The time has come for your tenant to move out. They've been great, but they have decided to leave the cool air of Southern California to pursue job opportunities elsewhere. Many landlords forget that the day a tenant moves out, a clock starts counting down. That "clock" is called the 21 day disposition, and failure to abide by it can result in heavy legal fines.
Your tenant is moving out, and you notice that the carpet you just put in is trashed. It looks like they ran a doggy daycare in your living room!
But don't worry, their security deposit will cover it... right?
Well, when it comes time to withhold money from a security deposit many tenants threaten to sue. This situation is not helped by the fact that many small claims court judges are anti-landlord. The result is a large number of unprepared owners losing in court.
Let's face it, we live in one of the most litigious states, and California law is written in favor of tenants. The most effective way to counteract this predicament is to have good, unwavering evidence of tenant wrongdoing that will stand up in a court of law.
What is a Move-In/Move-Out Inspection?
Move-In/Move-Out Inspections are photo based reports taken when a tenant moves into and out of a property. If a tenant causes damage to the rental, these reports provide evidence that they caused the damage.
Without these reports, the tenant can just claim,"It was like that when I moved in."
These reports are very detailed and provide the best possible evidence of tenant caused damage. If a proper inspection report is utilized, most disputes won't even make it to small claims court.
It's been about six months since your tenant moved in. The rent comes in on time every single month, and you think to yourself, "life is good."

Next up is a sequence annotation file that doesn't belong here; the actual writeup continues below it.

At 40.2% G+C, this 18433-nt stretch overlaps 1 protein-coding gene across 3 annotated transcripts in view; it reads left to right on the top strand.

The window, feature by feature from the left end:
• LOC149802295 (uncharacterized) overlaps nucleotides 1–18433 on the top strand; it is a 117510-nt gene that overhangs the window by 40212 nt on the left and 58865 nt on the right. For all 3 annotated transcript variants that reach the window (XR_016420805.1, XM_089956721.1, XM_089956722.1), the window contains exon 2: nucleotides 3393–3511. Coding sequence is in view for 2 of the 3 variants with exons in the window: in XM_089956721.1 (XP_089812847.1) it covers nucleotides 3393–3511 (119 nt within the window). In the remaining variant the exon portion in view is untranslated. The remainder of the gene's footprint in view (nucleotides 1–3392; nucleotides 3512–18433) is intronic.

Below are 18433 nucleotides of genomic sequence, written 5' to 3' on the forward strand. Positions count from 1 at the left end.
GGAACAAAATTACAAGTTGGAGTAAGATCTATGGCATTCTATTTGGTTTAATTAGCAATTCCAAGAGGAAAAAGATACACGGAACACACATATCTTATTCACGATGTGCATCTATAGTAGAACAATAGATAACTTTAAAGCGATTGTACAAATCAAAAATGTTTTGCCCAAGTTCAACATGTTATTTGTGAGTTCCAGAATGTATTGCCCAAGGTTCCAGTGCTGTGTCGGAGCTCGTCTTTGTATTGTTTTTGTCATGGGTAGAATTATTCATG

In reality, you have no idea what your tenant is doing. You have no idea how the house is being treated, or even how many people are living in the home. At this point you essentially have two choices:
1. You can turn a blind eye and hope that everything is fine
2. You can give yourself some peace of mind and do a simple safety inspection.
Here at Mesa Properties, we recommend most rentals get a thorough tenant occupied inspection, or safety inspection as we call them, every six to eight months. Yes, we do check for illegal activity and unauthorized occupants, but we also check for the more common hazards such as leaking sinks and faulty smoke alarms.
Unfortunately, most tenants do not care for the rental as much as an owner would. Therefore, it is necessary to implement safety checks to ensure that your property is being properly maintained.
Imagine this, you've got a great tenant that always pays rent on time. Life is good. In fact, life is so good that you often forget about your tenant. Your only reminder is the owner's statement that comes in every single month. Except every time you see that statement, you see the management fee. And this causes you to ask yourself,
It's a landlord's worst nightmare. A solid tenant gets placed in a rental and 30 days later the rent doesn't come in. How is this possible? You placed a doctor with a 900 FICO score!
It's simple really. He's not a doctor, and you've been scammed.
Since our founding in 2009, Mesa Properties has screened thousands of applicants. Every single week, applicants attempt to scam us (key word attempt). We've seen it all. From fake drivers licenses to a boyfriend posing as a landlord, scams happen all the time. Here is a list of the top 5 scams we've seen so far.
Most Californians are well aware of the wildfires that have ravaged the state. They watched the news with a sense of hopelessness as 20,000 homes burned in the last two years. However, most Californians are not aware of the dramatic increase in homeowners insurance that is just around the corner.
Insurance companies often view an entire state as a marketplace. When part of the marketplace is affected by a natural disaster, the entire marketplace suffers.
California is no different. Even if you do not live in areas directly affected by the wildfires, your marketplace is still affected.
At Mesa Properties, we have been watching the insurance market closely. So far, the most dramatic increase seen in our territory is from $400 to $1700 per year for homeowners insurance.
You read that right, an increase of 325%